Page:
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How do you choose the right image for your next healthcare marketing campaign?

It’s a deceptively simple question with a multitude of answers. There’s no single way to portray healthcare; depending on the intention of the campaign, your healthcare photography might focus on state-of-the-art technology, an expert team of physicians or positive patient outcomes. Once you find your subject, you’ll need a photo that matches the emotion and benefits you’re trying to convey, and this image can be sourced from one of two places: healthcare stock photography or your own professional photography.

Before we dive into the pros and cons, we note that having a library of professional photography is generally preferable to stock photography – but we also recognize that it’s not always the most convenient option. Logistics, budget and location are some of the main speedbumps that get in the way of acquiring top-notch professional photos. That said, stock photos aren’t a cure-all for healthcare photography – there are very specific rules and regulations that come with using stock photography. To make sure you get the most return on investment on your healthcare photography, here are three points to consider before you “stock-up” on healthcare stock photography.

  1. You Get What You Pay For

This may sound obvious, but the best stock photography is rarely ever free. While there are free stock photography services out there, they are rarely ever equipped with the same diverse, high-res photo selection that you can find using paid services. Getty Images and Shutterstock are popular stock photography services that provide access to an abundance of photography and video, in varying sizes and formats, for a monthly fee. Adding 150,000 new images to its library every day, Shutterstock offers a constant supply of fresh photography that spans an array of categories. Ideal for businesses large and small, Shutterstock pricing is broken out according to the type of user (individual or multiple) and the number of downloads per month. Home to the world’s largest visual archive, Getty Images offers the full spectrum of royalty-free images, videos and editorial content. This photo service organizes pricing in packages that vary according to size: A 10-pack of large images, 4K videos and HD videos is $425 per download, a 10-pack of medium images and SD videos is $300 per download and a 10-pack of small images and web videos will cost you $150 per download.

  1. Royalty Free Does Not Mean Free of Charge

Before you start your stock photography journey, we recommend getting acquainted with some key vocabulary because there is a lot of legal jargon to navigate. First and foremost, it is important to note that, if you plan on using stock photography for commercial purposes, that is, “to sell a product, raise money, or promote or endorse,” you need to purchase a license. These licenses typically fall into three categories: royalty-free (RF), rights-managed (RM) and rights-ready (RR). Once you purchase an RF license, those files can be used again and again in the medium of your choice within the timeframe dictated by the contract. RF images provide the most creative flexibility of the licensing options and they have the longest shelf-life. RM and RR licenses typically come with more restrictions and can only be used in certain instances, like within certain geographic locations or timeframes. If you are not planning on using the image for commercial purposes, you can use certain stock images without licensing. Getty Images, for example, allows users to embed photos for free onto a website or blog as long as you comply with their Terms of Use.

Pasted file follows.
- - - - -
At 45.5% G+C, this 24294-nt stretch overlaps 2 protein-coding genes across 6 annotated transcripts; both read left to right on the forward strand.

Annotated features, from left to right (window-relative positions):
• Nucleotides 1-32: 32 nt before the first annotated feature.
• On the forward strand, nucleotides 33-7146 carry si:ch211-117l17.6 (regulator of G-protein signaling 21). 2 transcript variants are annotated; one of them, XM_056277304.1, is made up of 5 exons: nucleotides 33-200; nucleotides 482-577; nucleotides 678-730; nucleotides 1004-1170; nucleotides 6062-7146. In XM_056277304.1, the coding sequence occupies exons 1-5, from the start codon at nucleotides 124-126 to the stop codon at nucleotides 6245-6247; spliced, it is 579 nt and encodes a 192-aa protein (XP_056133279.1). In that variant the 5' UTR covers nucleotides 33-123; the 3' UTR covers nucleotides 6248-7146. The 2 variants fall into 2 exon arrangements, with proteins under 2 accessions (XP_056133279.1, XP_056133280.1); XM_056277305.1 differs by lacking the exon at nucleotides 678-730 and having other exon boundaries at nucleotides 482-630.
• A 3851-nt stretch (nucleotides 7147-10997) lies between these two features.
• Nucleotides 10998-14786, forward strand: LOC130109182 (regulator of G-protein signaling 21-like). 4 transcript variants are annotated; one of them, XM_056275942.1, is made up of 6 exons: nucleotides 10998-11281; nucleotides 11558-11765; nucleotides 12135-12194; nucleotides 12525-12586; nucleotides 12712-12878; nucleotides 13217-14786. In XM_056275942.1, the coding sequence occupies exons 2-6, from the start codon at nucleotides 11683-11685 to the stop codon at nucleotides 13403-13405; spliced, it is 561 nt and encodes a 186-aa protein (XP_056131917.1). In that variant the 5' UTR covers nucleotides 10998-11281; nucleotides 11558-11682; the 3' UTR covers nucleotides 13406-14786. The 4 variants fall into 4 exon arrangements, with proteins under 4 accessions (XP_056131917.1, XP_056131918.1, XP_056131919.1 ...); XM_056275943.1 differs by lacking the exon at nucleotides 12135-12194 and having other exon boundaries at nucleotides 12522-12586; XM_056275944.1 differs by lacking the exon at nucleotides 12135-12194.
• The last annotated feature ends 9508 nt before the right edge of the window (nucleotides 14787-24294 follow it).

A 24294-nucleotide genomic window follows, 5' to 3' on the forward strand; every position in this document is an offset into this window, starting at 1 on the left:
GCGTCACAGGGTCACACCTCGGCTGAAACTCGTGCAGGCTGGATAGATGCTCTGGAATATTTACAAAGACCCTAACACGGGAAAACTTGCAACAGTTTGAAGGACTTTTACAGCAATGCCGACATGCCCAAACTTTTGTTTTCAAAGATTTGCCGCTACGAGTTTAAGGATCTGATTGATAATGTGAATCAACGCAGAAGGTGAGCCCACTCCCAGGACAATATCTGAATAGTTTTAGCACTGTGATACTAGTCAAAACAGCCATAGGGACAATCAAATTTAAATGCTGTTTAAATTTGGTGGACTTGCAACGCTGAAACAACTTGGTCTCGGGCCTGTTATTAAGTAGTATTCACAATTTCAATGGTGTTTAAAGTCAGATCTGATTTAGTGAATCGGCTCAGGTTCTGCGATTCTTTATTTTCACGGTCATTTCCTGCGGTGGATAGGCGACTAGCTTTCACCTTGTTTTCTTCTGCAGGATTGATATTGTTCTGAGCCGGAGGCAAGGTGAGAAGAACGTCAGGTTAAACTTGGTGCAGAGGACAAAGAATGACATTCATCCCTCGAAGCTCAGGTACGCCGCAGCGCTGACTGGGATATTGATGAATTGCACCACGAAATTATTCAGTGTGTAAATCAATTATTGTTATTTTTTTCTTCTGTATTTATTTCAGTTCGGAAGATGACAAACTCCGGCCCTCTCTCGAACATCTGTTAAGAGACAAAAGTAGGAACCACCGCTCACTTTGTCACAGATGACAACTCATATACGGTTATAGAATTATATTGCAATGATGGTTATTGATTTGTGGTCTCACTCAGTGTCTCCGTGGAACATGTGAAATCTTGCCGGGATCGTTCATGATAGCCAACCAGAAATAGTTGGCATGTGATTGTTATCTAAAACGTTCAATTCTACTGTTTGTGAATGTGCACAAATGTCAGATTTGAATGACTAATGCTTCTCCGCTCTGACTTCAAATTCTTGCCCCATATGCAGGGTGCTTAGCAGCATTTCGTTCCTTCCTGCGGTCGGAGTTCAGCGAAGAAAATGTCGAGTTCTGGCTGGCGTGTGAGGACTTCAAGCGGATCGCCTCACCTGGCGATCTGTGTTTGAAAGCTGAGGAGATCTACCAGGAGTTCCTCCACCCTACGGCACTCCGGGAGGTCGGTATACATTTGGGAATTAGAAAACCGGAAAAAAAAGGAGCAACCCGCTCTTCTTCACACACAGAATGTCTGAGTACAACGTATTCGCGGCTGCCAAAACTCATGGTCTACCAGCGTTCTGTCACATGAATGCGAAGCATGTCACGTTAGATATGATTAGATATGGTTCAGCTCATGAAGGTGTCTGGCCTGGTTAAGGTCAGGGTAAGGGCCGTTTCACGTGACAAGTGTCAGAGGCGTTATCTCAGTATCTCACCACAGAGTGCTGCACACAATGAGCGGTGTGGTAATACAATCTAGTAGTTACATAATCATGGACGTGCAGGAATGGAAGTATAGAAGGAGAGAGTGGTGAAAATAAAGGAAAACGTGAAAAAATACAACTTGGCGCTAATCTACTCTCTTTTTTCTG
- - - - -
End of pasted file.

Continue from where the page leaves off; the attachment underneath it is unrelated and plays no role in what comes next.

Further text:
1. It’s Nothing Personal

One of the main criticisms of stock photography is that it lacks individuality and unique appeal. This shouldn’t come as a surprise – the definition of “stock” literally means “of the common or ordinary type.” If you are designing an advertisement that focuses on a niche subject, like a specific form of technology, a specific hospital’s interior or a local doctor, you aren’t going to find that one-of-a-kind photo on a stock photo website. Stock photography is better used for collateral with a more generalized focus that conveys a high-level idea. The more specific your needs, the higher likelihood that you will need to invest in your own professional photography. With stock photography, you only have what is made available to you and this leaves very little room for customization. So, if you’re searching for that perfect angle or that one-in-a-million shot, taking your own photos is probably the better option.

What kind of photography should your healthcare brand use in its next marketing project? Well, as we just learned, the answer isn’t always simple. There are a wide range of elements to consider before deciding between stock photography and your own professional photography, including budget, type of media, design and the advertisement’s overarching theme. So, next time you need photography, revisit this list and ask, “Is it worth it to ‘stock up’ on stock photography?”

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Founded in 1972

As Orange County’s longest-standing, privately held response marketing agency, we have witnessed dynamic shifts in the world of marketing. Through it all, we have ensured our clients stay at the forefront of communication and technology, driving response and value with every new endeavor.